they were great enemies to the cockroaches, insects, and flies.
Sometimes in the evening, when I laid down on my acoco (bed of sticks),
by the light of a torch my eyes would rest upon the wall, and I would
see emerging from some crack a queer-looking gray spider, and now and
then cockroaches, which swarm in the African huts, or some other kind of
insect, would come out on the walls. Then the spider would slyly advance
toward the insect, taking great care to approach it from behind, in
order not to be seen by the unsuspecting victim, with which it is soon
to engage in a deadly struggle, for the spider is brave and voracious,
and is not to be easily frightened by the size of its antagonist.

These house-spiders are of a dull gray, which color assists in
concealing its approach. After leaving its lair and getting a good
position, it remains perfectly rigid and motionless, often for half an
hour, waiting for some unlucky cockroach to pass by. At last the
cockroach rushes past. In an instant the spider, with great impetuosity,
pounces upon him. Then ensues a tug and a battle which is of great
interest--a conflict for life on the part of the cockroach, a combat for
food on the part of the spider, which for the time seems more voracious
and ferocious than a tiger or leopard. The battle is often prolonged for
more than half an hour. The great black African cockroach grows to a
large size, and is a very strong and formidable opponent for the spider.
The latter, after pouncing on its victim, fastens on its back, and, to
prevent being borne off, clings with two of his hairy hind legs, which
seem to have little hooks, to the floor or to the wall. All the
cockroach's endeavors and frantic exertions are to escape. He tugs and
jerks, and generally succeeds at first in dragging its enemy off for
some distance. The desperate struggle goes on, the spider using all its
power and strength. It manages again to get a hold with its feet. At
last it succeeds in fastening its head on the body of the cockroach, and
begins sucking away at the juices of the latter, which, at the pain of
the first bite, makes the greatest efforts to escape, for it knows that
the deadly struggle has begun. Then there would be a tremendous fight. I
sometimes thought the cockroach would escape, both being exhausted. Then
would come a pause. Presently the struggle would recommence, the spider
sucking away all the time, and the poor cockroach at last succumbing,
whereupon his enemy drags off the body to some corner or hiding-place
where it can be devoured at leisure.

Once in the daytime, a few days after seeing the fight I have been
describing to you, I saw the same spider, for I knew its place of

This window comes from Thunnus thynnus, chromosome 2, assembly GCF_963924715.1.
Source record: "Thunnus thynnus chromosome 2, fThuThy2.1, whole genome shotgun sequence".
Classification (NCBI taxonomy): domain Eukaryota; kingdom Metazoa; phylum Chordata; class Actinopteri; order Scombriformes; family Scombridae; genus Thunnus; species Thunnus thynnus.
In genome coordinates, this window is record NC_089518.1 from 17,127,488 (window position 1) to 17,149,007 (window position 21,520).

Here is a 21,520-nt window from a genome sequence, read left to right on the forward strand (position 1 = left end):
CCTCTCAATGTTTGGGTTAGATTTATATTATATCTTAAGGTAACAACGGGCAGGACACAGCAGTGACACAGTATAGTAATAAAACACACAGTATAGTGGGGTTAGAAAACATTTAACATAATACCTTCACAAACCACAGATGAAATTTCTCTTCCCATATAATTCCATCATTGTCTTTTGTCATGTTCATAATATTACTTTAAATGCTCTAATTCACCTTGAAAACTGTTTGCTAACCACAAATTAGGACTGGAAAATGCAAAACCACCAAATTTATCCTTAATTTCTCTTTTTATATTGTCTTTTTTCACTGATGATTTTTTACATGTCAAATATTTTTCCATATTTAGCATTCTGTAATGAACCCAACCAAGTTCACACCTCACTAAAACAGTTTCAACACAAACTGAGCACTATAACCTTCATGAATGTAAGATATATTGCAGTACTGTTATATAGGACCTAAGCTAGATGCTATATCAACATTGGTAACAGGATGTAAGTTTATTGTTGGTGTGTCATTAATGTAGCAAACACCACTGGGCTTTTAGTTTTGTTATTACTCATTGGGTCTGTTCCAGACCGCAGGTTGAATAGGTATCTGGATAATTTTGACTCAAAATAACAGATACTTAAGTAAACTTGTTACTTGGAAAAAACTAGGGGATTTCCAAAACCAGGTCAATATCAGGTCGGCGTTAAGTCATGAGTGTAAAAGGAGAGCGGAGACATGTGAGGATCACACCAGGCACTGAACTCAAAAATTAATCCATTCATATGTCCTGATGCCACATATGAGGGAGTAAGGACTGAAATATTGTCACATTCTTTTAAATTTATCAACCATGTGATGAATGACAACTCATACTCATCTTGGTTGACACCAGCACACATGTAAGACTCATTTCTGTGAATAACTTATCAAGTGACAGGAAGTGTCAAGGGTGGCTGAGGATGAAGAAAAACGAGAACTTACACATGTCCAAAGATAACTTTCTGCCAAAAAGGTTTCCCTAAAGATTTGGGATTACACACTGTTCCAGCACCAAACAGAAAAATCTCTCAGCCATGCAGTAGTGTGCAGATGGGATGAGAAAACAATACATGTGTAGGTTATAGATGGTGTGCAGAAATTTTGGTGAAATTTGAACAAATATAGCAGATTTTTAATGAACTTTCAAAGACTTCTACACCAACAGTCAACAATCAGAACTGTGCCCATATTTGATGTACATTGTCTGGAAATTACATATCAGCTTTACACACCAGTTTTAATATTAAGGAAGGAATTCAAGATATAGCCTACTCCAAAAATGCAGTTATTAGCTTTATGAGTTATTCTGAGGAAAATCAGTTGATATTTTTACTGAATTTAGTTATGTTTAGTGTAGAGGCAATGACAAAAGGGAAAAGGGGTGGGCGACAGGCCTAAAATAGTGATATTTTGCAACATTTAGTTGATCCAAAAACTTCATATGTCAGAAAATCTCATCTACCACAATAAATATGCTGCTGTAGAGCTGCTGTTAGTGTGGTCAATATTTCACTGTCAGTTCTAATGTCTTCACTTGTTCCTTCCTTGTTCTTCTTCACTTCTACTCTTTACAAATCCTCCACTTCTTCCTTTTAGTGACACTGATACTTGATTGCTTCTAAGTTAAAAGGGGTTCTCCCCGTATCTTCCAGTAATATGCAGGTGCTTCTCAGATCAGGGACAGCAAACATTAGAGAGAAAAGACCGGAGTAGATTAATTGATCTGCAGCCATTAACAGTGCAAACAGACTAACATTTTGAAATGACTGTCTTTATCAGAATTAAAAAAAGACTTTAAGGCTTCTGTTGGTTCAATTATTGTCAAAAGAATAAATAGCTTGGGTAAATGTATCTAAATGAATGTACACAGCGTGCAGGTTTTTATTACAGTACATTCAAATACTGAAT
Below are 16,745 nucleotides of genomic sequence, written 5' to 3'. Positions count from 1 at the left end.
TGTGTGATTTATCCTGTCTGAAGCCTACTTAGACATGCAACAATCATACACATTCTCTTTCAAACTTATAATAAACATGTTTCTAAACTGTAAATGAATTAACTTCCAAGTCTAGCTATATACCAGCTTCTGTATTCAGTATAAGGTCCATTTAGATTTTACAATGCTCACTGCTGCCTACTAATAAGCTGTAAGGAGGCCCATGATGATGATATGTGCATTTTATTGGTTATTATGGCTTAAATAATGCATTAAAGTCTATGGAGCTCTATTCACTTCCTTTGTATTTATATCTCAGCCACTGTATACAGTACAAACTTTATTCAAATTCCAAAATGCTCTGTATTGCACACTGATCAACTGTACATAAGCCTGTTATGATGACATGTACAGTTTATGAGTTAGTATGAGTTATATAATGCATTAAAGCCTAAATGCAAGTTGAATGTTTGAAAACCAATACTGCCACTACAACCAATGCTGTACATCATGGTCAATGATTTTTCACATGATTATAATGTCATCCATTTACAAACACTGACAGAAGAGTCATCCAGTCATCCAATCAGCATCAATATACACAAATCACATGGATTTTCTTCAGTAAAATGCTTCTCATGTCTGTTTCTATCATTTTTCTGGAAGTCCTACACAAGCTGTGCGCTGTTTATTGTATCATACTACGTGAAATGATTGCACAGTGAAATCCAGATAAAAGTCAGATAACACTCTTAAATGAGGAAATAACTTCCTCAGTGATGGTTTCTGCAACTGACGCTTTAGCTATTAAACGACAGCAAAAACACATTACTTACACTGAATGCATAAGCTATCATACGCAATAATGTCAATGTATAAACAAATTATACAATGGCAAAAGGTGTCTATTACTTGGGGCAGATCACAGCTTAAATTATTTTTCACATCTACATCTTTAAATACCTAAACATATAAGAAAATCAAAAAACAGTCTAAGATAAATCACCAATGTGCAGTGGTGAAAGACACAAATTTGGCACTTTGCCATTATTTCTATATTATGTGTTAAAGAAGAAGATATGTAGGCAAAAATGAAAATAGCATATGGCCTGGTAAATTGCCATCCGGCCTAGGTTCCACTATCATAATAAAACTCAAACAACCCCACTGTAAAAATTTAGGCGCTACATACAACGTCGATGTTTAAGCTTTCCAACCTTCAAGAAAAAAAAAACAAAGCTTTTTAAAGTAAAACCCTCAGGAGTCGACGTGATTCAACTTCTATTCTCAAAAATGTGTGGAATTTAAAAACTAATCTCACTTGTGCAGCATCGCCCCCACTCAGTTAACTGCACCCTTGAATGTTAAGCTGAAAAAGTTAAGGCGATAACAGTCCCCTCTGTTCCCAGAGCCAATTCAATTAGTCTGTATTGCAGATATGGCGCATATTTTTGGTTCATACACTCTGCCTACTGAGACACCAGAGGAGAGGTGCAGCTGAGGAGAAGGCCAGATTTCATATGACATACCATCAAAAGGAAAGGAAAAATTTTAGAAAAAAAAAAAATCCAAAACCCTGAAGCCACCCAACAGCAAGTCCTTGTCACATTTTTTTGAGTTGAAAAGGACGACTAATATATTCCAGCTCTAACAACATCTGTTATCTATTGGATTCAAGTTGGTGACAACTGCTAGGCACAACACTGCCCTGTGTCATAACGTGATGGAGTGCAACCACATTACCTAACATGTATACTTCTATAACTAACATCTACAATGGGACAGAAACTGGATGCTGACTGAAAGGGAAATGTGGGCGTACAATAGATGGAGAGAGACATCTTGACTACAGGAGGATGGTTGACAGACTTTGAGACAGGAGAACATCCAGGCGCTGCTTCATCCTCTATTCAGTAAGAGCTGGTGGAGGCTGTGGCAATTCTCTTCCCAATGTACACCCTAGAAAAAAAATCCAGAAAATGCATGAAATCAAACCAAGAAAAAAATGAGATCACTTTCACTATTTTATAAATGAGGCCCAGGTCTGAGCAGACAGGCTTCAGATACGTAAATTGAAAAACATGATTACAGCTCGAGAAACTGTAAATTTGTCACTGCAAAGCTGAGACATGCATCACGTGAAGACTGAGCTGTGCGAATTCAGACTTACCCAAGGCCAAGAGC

hiding, come out after an insect. It was creeping slowly toward its
prey, when a wasp--one of those beautiful, long-legged, and slender
wasps, with striped bodies, which are so common here--came to attack the
spider. Quickly she flew over the spider, her long legs hanging down and
plying between the legs of the poor spider, who was now in as bad a
plight as the cockroach was a few days before. In this latter case,
cunning instead of strength was to be used.

The wasp kept flying above the spider, moving her long legs with great
rapidity between the legs of the spider, while her head was touching
that of her opponent, and giving a bite from time to time. Then the
spider tried to run away, but could not, for the long legs of the wasp
moved between his legs in a backward sort of a way, which prevented the
spider from advancing. The wasp all the time was hovering above the
spider with very quick motions, her legs moving so fast that I could
not see all their movements. Suddenly the wasp turned round, and put her
head down close to the right front leg of the spider, to which it gave
one or two bites, just where it is joined to the body, and the leg
dropped down; then she worked away at the head for a few seconds, then
again turned round and gave a bite or two to the leg next to the one
that had just been cut, and this dropped down also. I had never seen any
thing fly so fast. At last the poor spider seemed perfectly stunned; he
could hardly move. I considered the fight over, and that the wasp was
victor. Another leg dropped down, and then another, all being cut just
where they are attached to the body, till at last they were all cut
down. When the last hind leg dropped, the wasp seized the body of the
spider, and flew away outside of my little hut to devour it.

I missed my spider very much afterwards, and the cockroaches had their
own way for a few days without fear of being devoured, till another
house-spider made its appearance.

In one of my little huts there were other species of spider besides the
one I have spoken to you about, whose little webs would be built in
places where they would be most apt to entangle the flies. After these
had been caught, the spider would immediately come out and suck their
blood. However small the fly might be, the spider would come, and even
when only a musquito had been taken, it would come, but it would give
only one or two sucks, and then would go away. You will agree that there
must be very little to suck out of a musquito that has not been feeding
on a human being.

In the tall grass which sometimes grows round the village, or in the
large open spaces where trees have been cut down, there is found a
tremendous big bright yellow and black spider, whose web spreads over a
space of several feet, and so thick and strong is it that, when I have